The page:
Cedar Mountain has been our summer home for the ninth summer and the seventh season in our cottage. It is situated 23 miles from Greenville, S.C., 13 miles from Brevard, N.C., 21 miles from Hendersonville, up the mountain some 1,500 feet higher. We are 3-and-one-half miles from Caesar's Head Hotel and about 300 feet lower, just at the top of the famous Jones Gap. We have mail once each day and telephone connection with Brevard.

We left Edgefield in a buggy and my sister Maude and I said we were going to say we drove a team from Edgefield into North Carolina, and we can say we did. Papa and Mr. Theron Woodward, of Aiken, were in Papa's buggy. We had fine weather all the way and made the trip from Edgefield, S.C. to Cedar Mountain in 33 traveling hours, a distance of 129 miles.

We reached Greenville at 5 p.m. on Saturday, leaving Mama, Ora, Elizabeth and Cousin Lucille Stanley, our crowd that came on the train, and we got there the same time and stopped there with Papa's brother.

Col. Bailey came by for those of us who had come through the country on Sunday afternoon and carried us out seven miles on our journey to his camp at Paris Mountain, where we were most royally entertained. The remainder of our party left Greenville on the 8 a.m. train Monday and joined us at the foot of the mountain and the lower end of Jones Gap, where teams were to take us up the mountain, a distance of 11 miles. Our neighbors had a hot dinner for us on arriving. We have seven of the highest waterfalls in Western North Carolina. The day after we arrived the young folks of the colony were waiting on us to go on a three-days camp at High Falls. There were 19 in the party and two large tents. There are from two to five camping parties that stop here each day and this being just at the top of Jones Gap, the only way to cross over the mountain from South Carolina side, makes this quite a resting spot and camp grounds. It is a central place to all the sights and falls and a place to buy such as you need on a camp.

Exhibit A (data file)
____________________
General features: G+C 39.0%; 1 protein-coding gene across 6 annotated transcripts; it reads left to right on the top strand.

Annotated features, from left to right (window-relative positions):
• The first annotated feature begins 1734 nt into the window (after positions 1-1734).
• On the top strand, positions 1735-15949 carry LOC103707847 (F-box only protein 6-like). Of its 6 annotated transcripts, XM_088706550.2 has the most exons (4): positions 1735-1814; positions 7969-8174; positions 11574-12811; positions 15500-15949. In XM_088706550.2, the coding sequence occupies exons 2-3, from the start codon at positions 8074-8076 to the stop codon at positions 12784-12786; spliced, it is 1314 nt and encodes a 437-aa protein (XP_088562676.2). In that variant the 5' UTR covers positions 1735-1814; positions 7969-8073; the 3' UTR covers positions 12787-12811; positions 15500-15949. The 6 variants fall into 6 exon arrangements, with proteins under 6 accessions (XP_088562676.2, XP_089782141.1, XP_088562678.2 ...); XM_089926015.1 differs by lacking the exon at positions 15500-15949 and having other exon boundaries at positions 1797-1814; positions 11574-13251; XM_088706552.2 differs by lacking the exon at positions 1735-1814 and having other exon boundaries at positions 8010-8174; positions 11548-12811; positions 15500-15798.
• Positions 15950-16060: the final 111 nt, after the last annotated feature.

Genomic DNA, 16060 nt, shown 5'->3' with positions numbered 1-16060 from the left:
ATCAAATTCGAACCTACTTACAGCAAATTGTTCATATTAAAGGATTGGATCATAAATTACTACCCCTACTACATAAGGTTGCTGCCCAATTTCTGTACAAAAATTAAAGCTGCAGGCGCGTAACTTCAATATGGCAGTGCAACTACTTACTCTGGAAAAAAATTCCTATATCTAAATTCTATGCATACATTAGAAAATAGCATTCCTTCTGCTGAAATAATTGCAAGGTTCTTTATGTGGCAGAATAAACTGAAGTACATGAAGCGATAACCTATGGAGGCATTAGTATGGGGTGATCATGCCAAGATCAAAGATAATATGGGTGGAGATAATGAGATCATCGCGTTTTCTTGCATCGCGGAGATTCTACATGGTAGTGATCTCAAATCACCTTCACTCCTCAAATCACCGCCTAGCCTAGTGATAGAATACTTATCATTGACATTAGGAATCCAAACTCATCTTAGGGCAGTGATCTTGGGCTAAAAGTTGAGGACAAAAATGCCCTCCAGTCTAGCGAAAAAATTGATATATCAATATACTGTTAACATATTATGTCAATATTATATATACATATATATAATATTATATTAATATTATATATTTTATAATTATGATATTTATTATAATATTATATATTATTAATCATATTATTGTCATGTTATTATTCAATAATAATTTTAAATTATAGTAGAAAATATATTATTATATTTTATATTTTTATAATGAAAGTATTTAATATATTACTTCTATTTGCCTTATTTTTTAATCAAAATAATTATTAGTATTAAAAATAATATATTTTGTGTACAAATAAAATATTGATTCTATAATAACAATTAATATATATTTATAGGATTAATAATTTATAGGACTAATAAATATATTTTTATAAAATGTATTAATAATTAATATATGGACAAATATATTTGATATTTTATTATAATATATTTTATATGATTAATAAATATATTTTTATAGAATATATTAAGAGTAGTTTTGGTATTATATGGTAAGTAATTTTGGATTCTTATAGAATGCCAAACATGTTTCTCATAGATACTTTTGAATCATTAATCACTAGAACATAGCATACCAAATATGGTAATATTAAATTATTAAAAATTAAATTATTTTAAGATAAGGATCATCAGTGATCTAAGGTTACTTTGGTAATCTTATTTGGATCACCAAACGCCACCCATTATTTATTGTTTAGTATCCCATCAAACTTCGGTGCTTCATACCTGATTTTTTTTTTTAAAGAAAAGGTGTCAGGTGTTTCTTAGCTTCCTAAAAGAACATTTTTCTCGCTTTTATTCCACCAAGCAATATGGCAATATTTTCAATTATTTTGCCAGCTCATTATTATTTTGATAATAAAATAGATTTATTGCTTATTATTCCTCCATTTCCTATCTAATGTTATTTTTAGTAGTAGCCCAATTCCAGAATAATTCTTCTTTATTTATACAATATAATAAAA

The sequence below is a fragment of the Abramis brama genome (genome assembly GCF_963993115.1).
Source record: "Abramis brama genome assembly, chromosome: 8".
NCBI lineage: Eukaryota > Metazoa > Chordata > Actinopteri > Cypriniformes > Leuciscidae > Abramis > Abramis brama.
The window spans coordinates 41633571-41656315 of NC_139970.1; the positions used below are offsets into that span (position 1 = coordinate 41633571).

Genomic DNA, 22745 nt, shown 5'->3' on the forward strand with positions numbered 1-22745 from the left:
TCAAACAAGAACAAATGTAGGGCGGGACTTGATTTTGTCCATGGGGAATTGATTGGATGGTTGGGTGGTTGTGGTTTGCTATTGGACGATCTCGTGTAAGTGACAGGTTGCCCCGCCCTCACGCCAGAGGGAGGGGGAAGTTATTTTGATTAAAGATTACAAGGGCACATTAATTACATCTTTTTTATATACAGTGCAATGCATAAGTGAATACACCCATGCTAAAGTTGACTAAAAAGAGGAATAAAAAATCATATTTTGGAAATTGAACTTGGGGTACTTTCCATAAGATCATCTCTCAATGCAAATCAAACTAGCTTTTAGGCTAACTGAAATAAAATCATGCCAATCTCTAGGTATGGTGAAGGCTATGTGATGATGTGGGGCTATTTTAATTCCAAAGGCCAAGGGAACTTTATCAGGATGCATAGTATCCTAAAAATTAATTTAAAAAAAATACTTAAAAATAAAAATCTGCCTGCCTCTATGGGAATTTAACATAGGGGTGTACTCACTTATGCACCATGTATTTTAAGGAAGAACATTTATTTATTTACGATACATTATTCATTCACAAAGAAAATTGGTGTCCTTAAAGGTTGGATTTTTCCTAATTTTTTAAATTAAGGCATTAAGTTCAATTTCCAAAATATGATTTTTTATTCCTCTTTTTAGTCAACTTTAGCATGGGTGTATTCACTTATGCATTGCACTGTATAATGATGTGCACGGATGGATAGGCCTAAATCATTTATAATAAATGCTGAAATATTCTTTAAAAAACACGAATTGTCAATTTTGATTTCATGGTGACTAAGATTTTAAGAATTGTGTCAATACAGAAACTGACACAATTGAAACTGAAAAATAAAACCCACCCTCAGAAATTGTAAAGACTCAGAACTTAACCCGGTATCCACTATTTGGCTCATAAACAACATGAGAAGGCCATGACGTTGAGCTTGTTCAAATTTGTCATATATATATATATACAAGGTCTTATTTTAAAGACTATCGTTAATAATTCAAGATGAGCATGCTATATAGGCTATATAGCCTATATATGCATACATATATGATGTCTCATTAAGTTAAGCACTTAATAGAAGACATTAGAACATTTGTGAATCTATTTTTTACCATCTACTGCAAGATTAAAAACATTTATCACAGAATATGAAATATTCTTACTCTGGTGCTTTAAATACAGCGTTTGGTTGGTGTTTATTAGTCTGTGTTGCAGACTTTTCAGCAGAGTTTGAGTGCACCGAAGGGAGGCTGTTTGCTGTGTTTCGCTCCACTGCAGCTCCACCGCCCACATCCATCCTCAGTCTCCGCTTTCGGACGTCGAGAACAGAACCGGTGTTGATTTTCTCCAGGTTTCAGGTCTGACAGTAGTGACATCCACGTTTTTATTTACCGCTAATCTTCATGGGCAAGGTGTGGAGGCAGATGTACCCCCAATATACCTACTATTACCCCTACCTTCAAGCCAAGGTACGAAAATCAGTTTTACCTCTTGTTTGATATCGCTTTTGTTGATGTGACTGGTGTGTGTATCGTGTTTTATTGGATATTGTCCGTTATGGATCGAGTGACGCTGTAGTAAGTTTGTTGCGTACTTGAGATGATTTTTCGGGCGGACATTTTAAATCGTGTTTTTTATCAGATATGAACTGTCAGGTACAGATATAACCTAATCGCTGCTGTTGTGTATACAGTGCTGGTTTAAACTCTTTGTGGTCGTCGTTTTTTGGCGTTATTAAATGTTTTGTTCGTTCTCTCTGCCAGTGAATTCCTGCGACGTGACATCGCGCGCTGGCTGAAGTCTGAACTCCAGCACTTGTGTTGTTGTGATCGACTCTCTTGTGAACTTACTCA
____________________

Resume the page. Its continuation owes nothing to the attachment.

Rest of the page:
Col. Bailey and family stopped on his way to Connestee Falls, his old campgrounds seven miles away, and spent the night some 10 days ago with us.

Rev. R.G. Shannonhouse of Edgefield came over from Saluda, N.C., in his buggy, a distance of 22 miles and spent several days with us. Papa took him to the three big falls on Little River and he imagined they were Niagara Falls.

Mr. Shannonhouse preached in the Episcopal Church here Sunday and it was full. The Baptist Church here is a large and very up-to-date church for such a small town as we have. This section is about 95 percent Baptist and only one Democrat in this voting precinct.

Quite a crowd of us young folks walked over to Caesar's Head Hotel last Saturday. They had 152 guests and were looking for 45 that night.

Some years we do not see a rattlesnake and some years they are quite common. This year you can buy a large one live with as high as 21 rattles and a button for $1.50 or a large dead one for 50 cents. You can get from $10 to $15 dollars for a nice rattlesnake skin tanned to make fancy pocket books and belts of.

Old Mr. Dunn, the mail carrier from here to Caesar's Head Hotel, that travels on foot, in three years only missed about three times and he is just 70 years old now. We have no apples, peaches or chestnuts on top of the mountain this year as the frost on June 2, 1910, killed them, but halfway down the mountains and in the valleys they are fine. Papa has just come back from a trip and he says the corn crop is splendid, but the cabbage crop is almost a failure. Miss Sophie Tillman of Trenton is here visiting Miss Ella Croft of the Aiken colony. All the summer cottages are now filled by their owners and their friends. We are sorry Papa's vacation is over. He will leave us in the next few days for Edgefield.

For the last week the thermometer at breakfast has been 54. A little later in August it will get as low as 42. Cedar Mountain is composed principally of the Aiken and Greenville colony.

Gladys Rives

Cedar Mountain, N.C.

Around The House

I was finally able to mount a shelf in my shed all by myself Monday. There were several dropped screws and probably some slightly inappropriate mutterings, but I managed. The gardening items on my porch are slowly finding new homes in the shed. I still have to put up some hangers for rakes and shovels. When all is done the painting begins. Whew!

Thank you for reading The Cedar Mountain News. Your contributions are encouraged and welcome. We'd love to hear what's going on, if you would like to share. Email your news and any questions to by Monday evening.